WordCamp Phoenix

Header photo credit: Alan Stark

Have I mentioned recently that I work with WordPress rather a lot? Well I do. I really really do.

Not only are pretty much all of my sites powered by WordPress (either .com or .org), but I am also gainfully employed by Automattic, the folks who run WordPress.com and are the publishers of the insanely-popular twin plugins Jetpack and Akismet as well as several other awesome tools like Simplenote and Cloudup.

More rambling below the jump.

Flexibility is NICE

I don’t mean the bendy kinds. I wouldn’t know what those were if they walked up and punched me in the face.

No, I mean the sort which allow you to do what you need to when you need to do it.

You see, my kid, Mal, was the first kid born in AZ in 2013. I would say that is some sort of PII (personally identifiable information) which should never be shared, but there were news articles written about it. He’s never going to be able to use his birthday as a secure method of password retrieval, that’s for sure! But the other down side is that he’s never going to get very good birthday parties. He’s always going to be out of school and the like. And as a guy with a late December birthday, I feel his pain.

More rambling below the jump.

5 Lessons “The Website is Down” Teaches Every IT Professional

Once upon a time, before I was a manager in GoDaddy’s (now sadly defunct) Advanced Hosting Support department, I was a Lead and then a Supervisor for the entirety of its third shift — the graveyard/overnight shift. It was a pretty great job. Third shift was significantly less formal than any other, and it was populated with workers who had either just joined the department or those who for whatever reason refused to face a typical daytime shift (the extra couple of bucks an hour in shift differential no doubt served as a motivator in many cases)!

Like most, I too had started my career in AHS on graveyards, but had bounced around the department while climbing the ranks. Once my chance at leadership came, I ended up back on third and it was like coming home. I could tell all sorts of stories about my time on third shift (and some of those stories are already on this very blog). Despite the stereotype of overnight shifts being the social rejects, a huge portion of my philosophy about customer service comes from my time with those fine folk.

But the point to this post is not about that. Instead, it’s to share with you a video.

More rambling below the jump.

I find myself . . . humbled.

Much of this will not be news to many of you (since we did not exactly hide what was going on when it happened), but last week our youngest, Georgia, got sick.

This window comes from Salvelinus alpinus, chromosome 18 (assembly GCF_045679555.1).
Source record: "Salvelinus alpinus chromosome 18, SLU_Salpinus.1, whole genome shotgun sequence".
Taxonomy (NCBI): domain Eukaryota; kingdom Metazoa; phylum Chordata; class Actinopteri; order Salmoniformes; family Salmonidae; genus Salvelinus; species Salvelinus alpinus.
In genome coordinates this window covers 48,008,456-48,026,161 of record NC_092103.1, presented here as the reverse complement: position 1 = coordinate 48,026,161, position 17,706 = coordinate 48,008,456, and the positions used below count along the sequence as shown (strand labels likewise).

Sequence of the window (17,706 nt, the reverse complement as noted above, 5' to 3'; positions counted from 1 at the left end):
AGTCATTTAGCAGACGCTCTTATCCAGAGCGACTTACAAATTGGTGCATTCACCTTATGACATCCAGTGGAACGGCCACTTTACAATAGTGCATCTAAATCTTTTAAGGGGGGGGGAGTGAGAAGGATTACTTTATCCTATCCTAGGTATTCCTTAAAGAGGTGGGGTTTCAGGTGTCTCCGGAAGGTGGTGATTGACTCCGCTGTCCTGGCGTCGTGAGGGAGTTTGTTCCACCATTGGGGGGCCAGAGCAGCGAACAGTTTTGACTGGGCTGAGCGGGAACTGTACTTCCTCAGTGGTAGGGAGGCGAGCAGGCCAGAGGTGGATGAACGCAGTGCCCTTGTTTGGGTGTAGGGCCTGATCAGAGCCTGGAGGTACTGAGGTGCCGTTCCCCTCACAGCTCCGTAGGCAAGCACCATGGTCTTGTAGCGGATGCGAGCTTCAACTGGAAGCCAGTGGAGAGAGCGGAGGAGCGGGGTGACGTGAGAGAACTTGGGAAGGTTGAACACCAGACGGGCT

Quite sick.

We were on our way back from Kendra’s Birthday Extravaganza in Barcelona, Spain, when we got a call from my mom and dad, who had been babysitting the kids. She wanted us to know that little Jordi was running a fever. It wasn’t too bad, but she felt we should know. “No big deal,” we said . . . we were on hour 31 or so of a 39 hour trip home, and so our give-a-fuck about anything was pretty low. “Just keep an eye on her and if it gets BAD let us know.”

More rambling below the jump.

WordCamp US, 2015

This past weekend I had the opportunity to participate and volunteer at the Inaugural WordCamp US in Philadelphia, which is a nation-wide conference for developers of, professionals who work with, and major fans of the software which runs 25% of the Internet . . . WordPress.

It was by no means my first WordCamp, which are held regularly all over the world, but it was my first national-level WC. Before WCUS, the main national WordCamp in the United States has been held in San Francisco each of the previous 9 years and I had never managed to make it, much to my regret. I was so excited to finally get to attend this gathering of people who make WordPress such a huge part of their lives . . . and it didn’t disappoint in the slightest!

More rambling below the jump.

Farewell, 1tess.

I work for Automattic, the makers of WordPress.com amongst many other great products.

Every day, I spend my time answering questions from and fixing the blogs of our several million users in our online forum. My team and I would never be able to do so without the unflagging help of a small and dedicated group of volunteers who donate their time to people they will never meet and never hear from again.

Last week, one of their number passed.

1Tess, the moderator for our English forum (and a one-time applicant to Automattic as well), was purportedly online and helping users right up until she logged out to have a lay down, from which she sadly never got up.

She signed off of one of her last threads with final words of such beauty that . . . well, I hope that when it is my time I manage something half so poetic:

For now my brain is only moon-light, snow-storm, and dream-time.

Thank you, Tess. For all that we never met, you were always wonderful to me and I thank you for all you have ever done.

The Changing Landscape of the Work Week

While it is a bit more than a year old now, that stunning source of scholarship and research, the New York Post, published an article which claimed that “Medieval peasants got a lot more vacation time than you.”

While I could — and probably should — bust out the variety of primary sources from my grad school years that I wouldn’t let my wife throw away during our most recent move (especially since this would give me a chance to put lie to her numerous bitchy “you’ll never use these things again in a million years” rants) to poke holes in the poor understanding of the lifestyle of not just peasants but everyone during the medieval period . . . I’m not going to.

Here’s the whole story . . .